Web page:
We wonder if Gov. Andrew Cuomo has undergone the anti-sexual harassment training the rest of us do every year. If so, it didn’t take.

Let us say at the top that Cuomo, like anyone else, is entitled to have the claims against him investigated before judgment is rendered.

Women have accused him of harassment. He has flatly denied some of the claims.

But even the things to which he has admitted fall outside the bounds of acceptable behavior. They’d have earned any of us mere mortals a trip to the HR office at the very least.

Cuomo’s “apology” was lame at best.

“At work sometimes I think I am being playful and make jokes that I think are funny,” he said in a prepared statement. “I do, on occasion, tease people in what I think is a good natured way. I do it in public and in private. You have seen me do it at briefings hundreds of times. I have teased people about their personal lives, their relationships, about getting married or not getting married. I mean no offense and only attempt to add some levity and banter to what is a very serious business.”

We have seen those briefings. The public jibes are never funny. We can only imagine how the private ones impact people who, in subservient positions to the governor, are afraid to respond.

“I now understand that my interactions may have been insensitive or too personal and that some of my comments, given my position, made others feel in ways I never intended,” he continued. “I acknowledge some of the things I have said have been misinterpreted as an unwanted flirtation. To the extent anyone felt that way, I am truly sorry about that.”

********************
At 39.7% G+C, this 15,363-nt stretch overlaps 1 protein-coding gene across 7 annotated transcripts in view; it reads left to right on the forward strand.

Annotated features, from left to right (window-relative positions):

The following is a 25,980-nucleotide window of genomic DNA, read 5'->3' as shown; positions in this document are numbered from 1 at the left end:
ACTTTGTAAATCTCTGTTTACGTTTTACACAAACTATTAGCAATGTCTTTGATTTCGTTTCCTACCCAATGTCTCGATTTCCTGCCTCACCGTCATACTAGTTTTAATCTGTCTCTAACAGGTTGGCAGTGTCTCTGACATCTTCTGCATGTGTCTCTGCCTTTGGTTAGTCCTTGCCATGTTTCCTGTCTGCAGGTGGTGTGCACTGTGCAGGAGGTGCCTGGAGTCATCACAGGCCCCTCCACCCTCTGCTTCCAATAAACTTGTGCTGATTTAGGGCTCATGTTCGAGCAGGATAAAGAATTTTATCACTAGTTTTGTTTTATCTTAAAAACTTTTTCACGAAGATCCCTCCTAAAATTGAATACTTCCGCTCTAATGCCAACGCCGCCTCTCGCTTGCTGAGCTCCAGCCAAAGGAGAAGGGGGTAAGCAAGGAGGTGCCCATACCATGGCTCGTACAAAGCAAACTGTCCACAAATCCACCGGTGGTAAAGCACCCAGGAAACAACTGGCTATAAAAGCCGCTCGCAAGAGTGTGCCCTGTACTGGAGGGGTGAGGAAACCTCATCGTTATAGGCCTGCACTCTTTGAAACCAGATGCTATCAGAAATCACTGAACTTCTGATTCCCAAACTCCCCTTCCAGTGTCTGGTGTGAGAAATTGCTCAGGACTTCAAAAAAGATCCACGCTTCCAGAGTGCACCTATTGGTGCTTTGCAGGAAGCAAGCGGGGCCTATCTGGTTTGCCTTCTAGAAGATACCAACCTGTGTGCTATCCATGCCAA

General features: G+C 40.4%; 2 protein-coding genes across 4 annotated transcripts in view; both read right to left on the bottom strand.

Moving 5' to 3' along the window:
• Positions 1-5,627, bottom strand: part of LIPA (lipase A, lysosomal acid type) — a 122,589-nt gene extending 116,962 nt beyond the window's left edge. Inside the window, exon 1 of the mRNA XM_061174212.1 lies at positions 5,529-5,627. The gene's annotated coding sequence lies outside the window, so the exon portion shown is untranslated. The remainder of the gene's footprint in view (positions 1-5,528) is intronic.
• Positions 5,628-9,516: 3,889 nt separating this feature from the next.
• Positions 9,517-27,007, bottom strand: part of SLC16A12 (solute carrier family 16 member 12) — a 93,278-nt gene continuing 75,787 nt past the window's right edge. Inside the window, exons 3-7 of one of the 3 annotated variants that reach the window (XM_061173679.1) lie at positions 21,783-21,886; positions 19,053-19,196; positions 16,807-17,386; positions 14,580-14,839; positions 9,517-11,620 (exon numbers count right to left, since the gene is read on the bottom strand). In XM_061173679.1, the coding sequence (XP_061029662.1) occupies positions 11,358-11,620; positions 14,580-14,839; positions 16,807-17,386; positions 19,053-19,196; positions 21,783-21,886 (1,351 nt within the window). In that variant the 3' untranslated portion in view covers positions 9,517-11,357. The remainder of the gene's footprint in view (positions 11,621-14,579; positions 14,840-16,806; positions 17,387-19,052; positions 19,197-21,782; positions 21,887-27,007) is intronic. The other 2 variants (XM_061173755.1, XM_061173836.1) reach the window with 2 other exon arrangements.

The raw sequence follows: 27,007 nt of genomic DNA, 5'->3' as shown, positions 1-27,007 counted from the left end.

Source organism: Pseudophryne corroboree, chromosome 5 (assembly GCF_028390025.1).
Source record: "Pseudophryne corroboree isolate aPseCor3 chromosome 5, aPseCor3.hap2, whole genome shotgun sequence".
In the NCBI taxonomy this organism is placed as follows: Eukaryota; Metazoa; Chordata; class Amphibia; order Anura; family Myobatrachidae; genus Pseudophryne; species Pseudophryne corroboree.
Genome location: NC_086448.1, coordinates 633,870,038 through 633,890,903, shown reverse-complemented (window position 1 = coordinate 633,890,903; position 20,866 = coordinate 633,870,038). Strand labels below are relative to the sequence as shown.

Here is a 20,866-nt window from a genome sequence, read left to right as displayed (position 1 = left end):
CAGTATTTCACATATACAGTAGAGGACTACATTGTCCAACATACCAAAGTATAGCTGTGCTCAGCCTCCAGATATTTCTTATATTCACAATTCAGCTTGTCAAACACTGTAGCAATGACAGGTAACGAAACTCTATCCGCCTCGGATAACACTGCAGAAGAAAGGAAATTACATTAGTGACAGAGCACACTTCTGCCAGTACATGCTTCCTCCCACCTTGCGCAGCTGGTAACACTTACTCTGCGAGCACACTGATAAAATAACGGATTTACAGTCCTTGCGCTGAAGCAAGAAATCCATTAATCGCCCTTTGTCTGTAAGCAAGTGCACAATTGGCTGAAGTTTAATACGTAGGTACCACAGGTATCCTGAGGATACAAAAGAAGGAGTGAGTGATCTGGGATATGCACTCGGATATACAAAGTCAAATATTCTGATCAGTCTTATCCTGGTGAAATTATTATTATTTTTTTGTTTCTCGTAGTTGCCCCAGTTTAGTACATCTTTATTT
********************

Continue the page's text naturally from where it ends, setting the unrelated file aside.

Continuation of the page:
Why is that harassers understand such things only after they get in trouble? Why should we believe that now, when his deeds have had harsh light cast upon them, he has become “truly sorry”?

Cuomo seems to think his behavior falls short of the standard of harassment, however.

“To be clear I never inappropriately touched anybody and I never propositioned anybody and I never intended to make anyone feel uncomfortable, but these are allegations that New Yorkers deserve answers to,” he said.

At least two women say Cuomo did touch them inappropriately. Their accusations — like those of another woman who told of verbal harassment — deserve investigation and it seems Attorney General Letitia James is just the woman for the job.

James, who has shown independence before, did so again when she rejected a Cuomo proposal to conduct an investigation under terms that would have given her less than the full authority she needed. In the face of her strength, Cuomo capitulated and granted the legal referral necessary under law to complete the investigation.

We look forward to the result of that investigation and urge all involved in state government to allow it to run its course.

We have little patience for Cuomo enemies, particularly Republicans, who wring their hands, clutch their pearls and cry for immediate resignation or impeachment. They were strangely silent, or even dismissive of victims, when Donald Trump was accused of worse, by more women.

Impeachment or resignation may well be in order. It’s important for the governor — and all people who hold power over others — to understand there are limits on that power, that their authority is confined to the job and does not extend into personal lives.

But let’s find out, through real investigation, where the truth lies. Everyone, including Andrew Cuomo, deserves that much.

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